Whitaker, of course, was the anti-Manny, eschewing every chance to mix it up and sacrificing power to insure his astounding defensive control (hence his mere 17 KOs in 40 victories). By contrast, Hagler and Pacquiao are kindred spirits, both tremendous offensive forces and natural warriors. I rank Hagler at the top of the lefties, but Manny's looking pretty marvelous too.
GRAHAM: Boxing's traditional southpaw-orthodox dichotomy forces Pacquiao to be classified as one or the other, but in reality he's more of a switch-hitter. He fights out of a southpaw stance and relies heavily on a left hook that's become one of the sport's most fearsome weapons, but he performs many day-to-day tasks (like writing) with his right. Bob Arum rates Pacquiao ahead of Muhammad Ali because, he says, Manny is ambidextrous. (That's why Pacquiao-Mayweather will never happen, Arum told me in May, because it nullifies Floyd's most trusted defensive strategem: the shoulder roll.) I don't know if Pacquiao has surpassed Hagler and Whitaker yet -- and let's not omit featherweight legend Freddie Miller from the discussion -- but the Filipino is gaining rapidly. Today I'd rate him no worse than No. 3.
3. Where does Antonio Margarito go from here?
MANNIX: There are two ways to look at this. No. 1, despite the beating, I thought Margarito actually fought well considering he was up against a human buzz saw. The shots he landed on Pacquiao might have stopped other fighters and the abuse he took proves he can still take a punch. There will be challengers for Margarito, most notably Shane Mosley, who listed Margarito as a possible opponent after the fight.
But should he keep fighting? Freddie Roach told me that he would be surprised if Margarito ever fought again. Beatings like that are hard to get over and we don't know the extent of the damage, beyond the broken cheekbone. Margarito should think long and hard about whether he wants to continue after that.
O'BRIEN: I hope Margarito goes home and into safe retirement. He took a frightening beating from Pacquiao, the kind that echoes down the years. I was dismayed, by the way, by the callousness of Margarito's corner. Pacquiao showed far more concern for his well-being.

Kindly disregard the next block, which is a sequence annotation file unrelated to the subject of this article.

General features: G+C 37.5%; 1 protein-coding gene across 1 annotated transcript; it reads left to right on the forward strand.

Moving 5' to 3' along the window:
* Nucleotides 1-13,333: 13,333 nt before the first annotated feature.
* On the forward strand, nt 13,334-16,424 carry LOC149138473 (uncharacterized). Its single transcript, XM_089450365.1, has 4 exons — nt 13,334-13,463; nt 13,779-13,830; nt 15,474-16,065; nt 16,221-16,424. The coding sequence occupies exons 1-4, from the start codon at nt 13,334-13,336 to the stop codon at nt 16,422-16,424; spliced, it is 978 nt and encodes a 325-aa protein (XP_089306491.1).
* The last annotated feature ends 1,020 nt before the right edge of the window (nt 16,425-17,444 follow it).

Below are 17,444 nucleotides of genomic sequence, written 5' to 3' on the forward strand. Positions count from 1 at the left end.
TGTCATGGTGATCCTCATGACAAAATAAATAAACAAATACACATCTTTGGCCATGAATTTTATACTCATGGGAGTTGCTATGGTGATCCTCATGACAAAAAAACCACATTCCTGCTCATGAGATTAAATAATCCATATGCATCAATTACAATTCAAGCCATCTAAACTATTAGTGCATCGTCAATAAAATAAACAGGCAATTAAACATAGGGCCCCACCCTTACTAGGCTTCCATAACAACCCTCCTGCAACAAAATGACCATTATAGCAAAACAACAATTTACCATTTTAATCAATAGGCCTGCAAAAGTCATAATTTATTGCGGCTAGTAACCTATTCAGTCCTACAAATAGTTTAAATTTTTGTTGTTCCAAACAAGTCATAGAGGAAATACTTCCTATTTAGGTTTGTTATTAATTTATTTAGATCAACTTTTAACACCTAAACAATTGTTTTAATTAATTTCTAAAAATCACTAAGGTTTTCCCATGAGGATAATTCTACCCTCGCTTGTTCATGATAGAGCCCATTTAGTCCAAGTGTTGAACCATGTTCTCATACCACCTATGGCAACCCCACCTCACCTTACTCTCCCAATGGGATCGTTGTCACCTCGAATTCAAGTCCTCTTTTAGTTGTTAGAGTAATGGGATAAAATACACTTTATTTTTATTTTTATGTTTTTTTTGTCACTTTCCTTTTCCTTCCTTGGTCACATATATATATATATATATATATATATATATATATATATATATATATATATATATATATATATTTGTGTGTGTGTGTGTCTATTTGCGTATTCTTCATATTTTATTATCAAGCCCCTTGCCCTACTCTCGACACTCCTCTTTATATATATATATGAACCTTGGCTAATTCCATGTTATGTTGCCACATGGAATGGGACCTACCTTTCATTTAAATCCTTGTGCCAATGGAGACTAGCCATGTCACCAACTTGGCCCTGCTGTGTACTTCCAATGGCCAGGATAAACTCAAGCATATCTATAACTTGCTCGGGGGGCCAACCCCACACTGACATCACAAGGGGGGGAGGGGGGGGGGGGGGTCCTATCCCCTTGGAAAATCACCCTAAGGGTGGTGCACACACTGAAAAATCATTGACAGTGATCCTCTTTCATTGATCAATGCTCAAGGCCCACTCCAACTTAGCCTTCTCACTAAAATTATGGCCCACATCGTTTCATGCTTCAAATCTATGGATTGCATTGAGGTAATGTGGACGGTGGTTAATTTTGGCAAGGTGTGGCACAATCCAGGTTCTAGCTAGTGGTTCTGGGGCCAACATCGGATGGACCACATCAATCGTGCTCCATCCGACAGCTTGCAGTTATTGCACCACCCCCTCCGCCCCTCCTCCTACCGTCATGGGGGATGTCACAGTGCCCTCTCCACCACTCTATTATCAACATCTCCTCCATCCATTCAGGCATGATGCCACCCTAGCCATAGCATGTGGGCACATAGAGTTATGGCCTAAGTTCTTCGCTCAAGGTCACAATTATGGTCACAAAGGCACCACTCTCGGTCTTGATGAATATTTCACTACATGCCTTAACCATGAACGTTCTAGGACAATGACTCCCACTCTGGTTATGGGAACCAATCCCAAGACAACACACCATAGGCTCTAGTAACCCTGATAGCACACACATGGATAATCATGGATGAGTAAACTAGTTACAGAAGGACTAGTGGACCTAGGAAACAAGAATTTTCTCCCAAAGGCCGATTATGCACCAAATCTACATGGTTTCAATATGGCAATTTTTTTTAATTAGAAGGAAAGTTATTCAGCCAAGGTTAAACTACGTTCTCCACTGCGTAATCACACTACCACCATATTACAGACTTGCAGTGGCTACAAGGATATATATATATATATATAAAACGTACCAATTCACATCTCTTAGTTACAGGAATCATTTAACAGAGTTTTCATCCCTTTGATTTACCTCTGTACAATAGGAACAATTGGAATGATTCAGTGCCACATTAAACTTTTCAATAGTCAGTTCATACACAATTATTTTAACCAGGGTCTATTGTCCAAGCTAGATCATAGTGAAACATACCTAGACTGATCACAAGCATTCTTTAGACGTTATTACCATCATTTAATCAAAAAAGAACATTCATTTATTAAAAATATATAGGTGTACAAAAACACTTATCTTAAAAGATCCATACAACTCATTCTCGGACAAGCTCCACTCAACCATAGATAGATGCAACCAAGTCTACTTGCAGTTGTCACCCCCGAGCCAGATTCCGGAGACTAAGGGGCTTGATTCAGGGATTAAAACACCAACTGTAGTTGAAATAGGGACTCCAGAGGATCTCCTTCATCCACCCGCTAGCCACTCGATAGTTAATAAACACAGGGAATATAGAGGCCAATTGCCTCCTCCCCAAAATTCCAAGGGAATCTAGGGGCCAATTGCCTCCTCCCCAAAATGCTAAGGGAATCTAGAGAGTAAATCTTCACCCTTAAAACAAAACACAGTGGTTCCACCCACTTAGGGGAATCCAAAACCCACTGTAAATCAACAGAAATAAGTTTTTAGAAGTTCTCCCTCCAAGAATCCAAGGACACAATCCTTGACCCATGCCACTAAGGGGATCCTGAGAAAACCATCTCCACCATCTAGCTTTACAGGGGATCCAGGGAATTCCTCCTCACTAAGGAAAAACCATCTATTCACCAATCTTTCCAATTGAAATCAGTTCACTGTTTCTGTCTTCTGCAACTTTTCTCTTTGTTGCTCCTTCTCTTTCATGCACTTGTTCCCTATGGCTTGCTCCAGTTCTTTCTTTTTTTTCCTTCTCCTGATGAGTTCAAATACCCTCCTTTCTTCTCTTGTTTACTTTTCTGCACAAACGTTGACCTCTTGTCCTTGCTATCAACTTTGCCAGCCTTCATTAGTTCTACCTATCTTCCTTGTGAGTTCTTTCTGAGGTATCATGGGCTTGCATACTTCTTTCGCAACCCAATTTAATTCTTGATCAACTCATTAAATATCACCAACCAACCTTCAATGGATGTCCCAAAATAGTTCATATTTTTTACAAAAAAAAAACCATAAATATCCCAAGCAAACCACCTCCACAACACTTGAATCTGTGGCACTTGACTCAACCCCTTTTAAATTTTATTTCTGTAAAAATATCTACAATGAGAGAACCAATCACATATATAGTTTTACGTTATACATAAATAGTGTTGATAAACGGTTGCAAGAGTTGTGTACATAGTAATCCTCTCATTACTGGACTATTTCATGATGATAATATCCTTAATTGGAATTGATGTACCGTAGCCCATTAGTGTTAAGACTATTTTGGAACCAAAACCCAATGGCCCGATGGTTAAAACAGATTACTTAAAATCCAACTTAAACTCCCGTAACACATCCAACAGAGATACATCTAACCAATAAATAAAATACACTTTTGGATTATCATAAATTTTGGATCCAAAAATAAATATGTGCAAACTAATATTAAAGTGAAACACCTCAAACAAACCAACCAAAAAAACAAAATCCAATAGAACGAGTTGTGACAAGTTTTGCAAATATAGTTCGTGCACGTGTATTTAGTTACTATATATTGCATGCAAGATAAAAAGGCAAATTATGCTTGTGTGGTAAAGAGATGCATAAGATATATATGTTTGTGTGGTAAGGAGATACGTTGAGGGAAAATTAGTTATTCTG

GRAHAM: The general public never really warmed up to Pacquiao-Margarito. Insiders were mostly aghast that Margarito was gifted such a lucrative opportunity on the heels of the hand-wrap scandal. To casual sports fans, the Mexican was simply A.B.F. -- Anyone But Floyd. Margarito was already the bad guy for getting a $3 million guarantee (in a recession!) after getting caught with loaded gloves. (In reality, he simply had the good fortune of being Pacquiao's Top Rank stablemate.) But for someone who seemed genuinely earnest about rehabbing his reputation, Margarito outdid himself during the build-up to the fight. He joked about the hand-wrap incident on HBO's 24/7 reality series. He became a comically repulsive villain during fight week after a video of Margarito's making fun of Roach's Parkinson's Disease went viral. Even less than an hour before the fight, it was reported he'd taken the stimulant Ephedrine, which prompted an uproar between the camps that briefly threatened to scrap the bout.
Then the bell rang and Margarito showed unforgettable heart and courage, boosting his chances for another major payday in 2011. But I thought it could have been stopped in the ninth and should have been stopped in the 10th. In the end, Margarito's corner let him down. We may never know exactly when the orbital fracture happened, but it's obvious trainer Robert Garcia (and referee Laurence Cole) allowed Margarito to endure punishment and disfigurement in a fight the Mexican had no chance of winning. Nearly 10 minutes of unnecessary punishment from the world's best offensive fighter may have proved career-ending. If Garcia is truly one of boxing's up-and-coming trainers as advertised, then Saturday's late-round debacle emphasized the coming. Next time, I'm guessing he'll protect the fighter and not his pride.
4. WBA heavyweight champion David Haye destroyed Audley Harrison in three rounds Saturday in England. Afterward, Haye "guaranteed" he'd fight the Klitschko brothers in 2011 to unify the titles. Do you believe him?